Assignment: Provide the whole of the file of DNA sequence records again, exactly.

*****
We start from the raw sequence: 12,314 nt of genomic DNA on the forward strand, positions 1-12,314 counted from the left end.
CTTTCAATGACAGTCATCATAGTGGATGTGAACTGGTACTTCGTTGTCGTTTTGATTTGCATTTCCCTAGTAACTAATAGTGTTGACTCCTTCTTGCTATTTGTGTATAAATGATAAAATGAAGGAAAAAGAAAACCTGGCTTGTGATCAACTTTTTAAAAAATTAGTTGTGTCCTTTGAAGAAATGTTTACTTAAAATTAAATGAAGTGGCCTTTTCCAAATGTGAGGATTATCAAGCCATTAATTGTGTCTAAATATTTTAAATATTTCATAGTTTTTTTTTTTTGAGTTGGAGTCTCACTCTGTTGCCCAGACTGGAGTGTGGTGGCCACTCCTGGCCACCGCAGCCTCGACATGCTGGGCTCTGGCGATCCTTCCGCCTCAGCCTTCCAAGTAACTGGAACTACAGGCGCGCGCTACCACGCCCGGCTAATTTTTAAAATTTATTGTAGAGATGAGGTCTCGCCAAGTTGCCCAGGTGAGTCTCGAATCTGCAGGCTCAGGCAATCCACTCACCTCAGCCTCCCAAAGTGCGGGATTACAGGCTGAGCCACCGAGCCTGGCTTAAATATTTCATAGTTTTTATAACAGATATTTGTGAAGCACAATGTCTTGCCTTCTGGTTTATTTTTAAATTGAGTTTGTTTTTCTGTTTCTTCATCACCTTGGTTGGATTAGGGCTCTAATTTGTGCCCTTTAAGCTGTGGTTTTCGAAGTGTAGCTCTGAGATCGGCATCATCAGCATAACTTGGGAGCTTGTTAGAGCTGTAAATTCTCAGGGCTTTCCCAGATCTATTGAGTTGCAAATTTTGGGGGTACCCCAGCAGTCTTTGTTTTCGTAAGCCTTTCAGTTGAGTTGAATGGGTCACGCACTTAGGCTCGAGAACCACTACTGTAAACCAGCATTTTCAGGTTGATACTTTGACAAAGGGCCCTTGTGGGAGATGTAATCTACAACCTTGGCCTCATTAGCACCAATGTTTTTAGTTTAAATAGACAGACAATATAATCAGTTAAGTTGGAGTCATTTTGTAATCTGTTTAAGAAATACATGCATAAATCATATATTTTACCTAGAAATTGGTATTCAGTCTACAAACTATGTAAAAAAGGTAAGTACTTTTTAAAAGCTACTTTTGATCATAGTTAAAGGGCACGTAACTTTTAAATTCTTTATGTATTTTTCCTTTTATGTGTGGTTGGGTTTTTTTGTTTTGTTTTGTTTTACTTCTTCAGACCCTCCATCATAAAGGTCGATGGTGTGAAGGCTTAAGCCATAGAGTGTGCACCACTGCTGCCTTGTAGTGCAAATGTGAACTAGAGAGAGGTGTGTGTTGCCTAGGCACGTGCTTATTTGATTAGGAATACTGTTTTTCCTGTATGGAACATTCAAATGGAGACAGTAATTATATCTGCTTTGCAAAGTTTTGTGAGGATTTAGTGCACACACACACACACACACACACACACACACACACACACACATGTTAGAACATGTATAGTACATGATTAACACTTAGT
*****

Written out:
We start from the raw sequence: 12,314 nt of genomic DNA on the forward strand, positions 1-12,314 counted from the left end.
CTTTCAATGACAGTCATCATAGTGGATGTGAACTGGTACTTCGTTGTCGTTTTGATTTGCATTTCCCTAGTAACTAATAGTGTTGACTCCTTCTTGCTATTTGTGTATAAATGATAAAATGAAGGAAAAAGAAAACCTGGCTTGTGATCAACTTTTTAAAAAATTAGTTGTGTCCTTTGAAGAAATGTTTACTTAAAATTAAATGAAGTGGCCTTTTCCAAATGTGAGGATTATCAAGCCATTAATTGTGTCTAAATATTTTAAATATTTCATAGTTTTTTTTTTTTGAGTTGGAGTCTCACTCTGTTGCCCAGACTGGAGTGTGGTGGCCACTCCTGGCCACCGCAGCCTCGACATGCTGGGCTCTGGCGATCCTTCCGCCTCAGCCTTCCAAGTAACTGGAACTACAGGCGCGCGCTACCACGCCCGGCTAATTTTTAAAATTTATTGTAGAGATGAGGTCTCGCCAAGTTGCCCAGGTGAGTCTCGAATCTGCAGGCTCAGGCAATCCACTCACCTCAGCCTCCCAAAGTGCGGGATTACAGGCTGAGCCACCGAGCCTGGCTTAAATATTTCATAGTTTTTATAACAGATATTTGTGAAGCACAATGTCTTGCCTTCTGGTTTATTTTTAAATTGAGTTTGTTTTTCTGTTTCTTCATCACCTTGGTTGGATTAGGGCTCTAATTTGTGCCCTTTAAGCTGTGGTTTTCGAAGTGTAGCTCTGAGATCGGCATCATCAGCATAACTTGGGAGCTTGTTAGAGCTGTAAATTCTCAGGGCTTTCCCAGATCTATTGAGTTGCAAATTTTGGGGGTACCCCAGCAGTCTTTGTTTTCGTAAGCCTTTCAGTTGAGTTGAATGGGTCACGCACTTAGGCTCGAGAACCACTACTGTAAACCAGCATTTTCAGGTTGATACTTTGACAAAGGGCCCTTGTGGGAGATGTAATCTACAACCTTGGCCTCATTAGCACCAATGTTTTTAGTTTAAATAGACAGACAATATAATCAGTTAAGTTGGAGTCATTTTGTAATCTGTTTAAGAAATACATGCATAAATCATATATTTTACCTAGAAATTGGTATTCAGTCTACAAACTATGTAAAAAAGGTAAGTACTTTTTAAAAGCTACTTTTGATCATAGTTAAAGGGCACGTAACTTTTAAATTCTTTATGTATTTTTCCTTTTATGTGTGGTTGGGTTTTTTTGTTTTGTTTTGTTTTACTTCTTCAGACCCTCCATCATAAAGGTCGATGGTGTGAAGGCTTAAGCCATAGAGTGTGCACCACTGCTGCCTTGTAGTGCAAATGTGAACTAGAGAGAGGTGTGTGTTGCCTAGGCACGTGCTTATTTGATTAGGAATACTGTTTTTCCTGTATGGAACATTCAAATGGAGACAGTAATTATATCTGCTTTGCAAAGTTTTGTGAGGATTTAGTGCACACACACACACACACACACACACACACACACACACACACATGTTAGAACATGTATAGTACATGATTAACACTTAGT